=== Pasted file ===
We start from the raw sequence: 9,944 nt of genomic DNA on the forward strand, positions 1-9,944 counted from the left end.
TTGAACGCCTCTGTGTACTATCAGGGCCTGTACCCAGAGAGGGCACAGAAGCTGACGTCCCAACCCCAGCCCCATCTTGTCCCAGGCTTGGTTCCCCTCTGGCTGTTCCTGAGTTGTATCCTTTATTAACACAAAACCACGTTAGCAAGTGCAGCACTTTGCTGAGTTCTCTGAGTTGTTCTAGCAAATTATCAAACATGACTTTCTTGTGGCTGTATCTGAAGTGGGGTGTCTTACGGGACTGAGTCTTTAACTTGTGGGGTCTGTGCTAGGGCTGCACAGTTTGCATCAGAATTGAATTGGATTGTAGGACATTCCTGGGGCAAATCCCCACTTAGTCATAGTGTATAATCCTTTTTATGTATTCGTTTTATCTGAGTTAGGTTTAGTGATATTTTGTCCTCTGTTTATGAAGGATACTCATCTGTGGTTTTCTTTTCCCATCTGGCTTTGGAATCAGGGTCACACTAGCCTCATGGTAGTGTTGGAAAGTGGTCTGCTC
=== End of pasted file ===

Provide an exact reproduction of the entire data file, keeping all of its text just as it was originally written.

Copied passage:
We start from the raw sequence: 9,944 nt of genomic DNA on the forward strand, positions 1-9,944 counted from the left end.
TTGAACGCCTCTGTGTACTATCAGGGCCTGTACCCAGAGAGGGCACAGAAGCTGACGTCCCAACCCCAGCCCCATCTTGTCCCAGGCTTGGTTCCCCTCTGGCTGTTCCTGAGTTGTATCCTTTATTAACACAAAACCACGTTAGCAAGTGCAGCACTTTGCTGAGTTCTCTGAGTTGTTCTAGCAAATTATCAAACATGACTTTCTTGTGGCTGTATCTGAAGTGGGGTGTCTTACGGGACTGAGTCTTTAACTTGTGGGGTCTGTGCTAGGGCTGCACAGTTTGCATCAGAATTGAATTGGATTGTAGGACATTCCTGGGGCAAATCCCCACTTAGTCATAGTGTATAATCCTTTTTATGTATTCGTTTTATCTGAGTTAGGTTTAGTGATATTTTGTCCTCTGTTTATGAAGGATACTCATCTGTGGTTTTCTTTTCCCATCTGGCTTTGGAATCAGGGTCACACTAGCCTCATGGTAGTGTTGGAAAGTGGTCTGCTC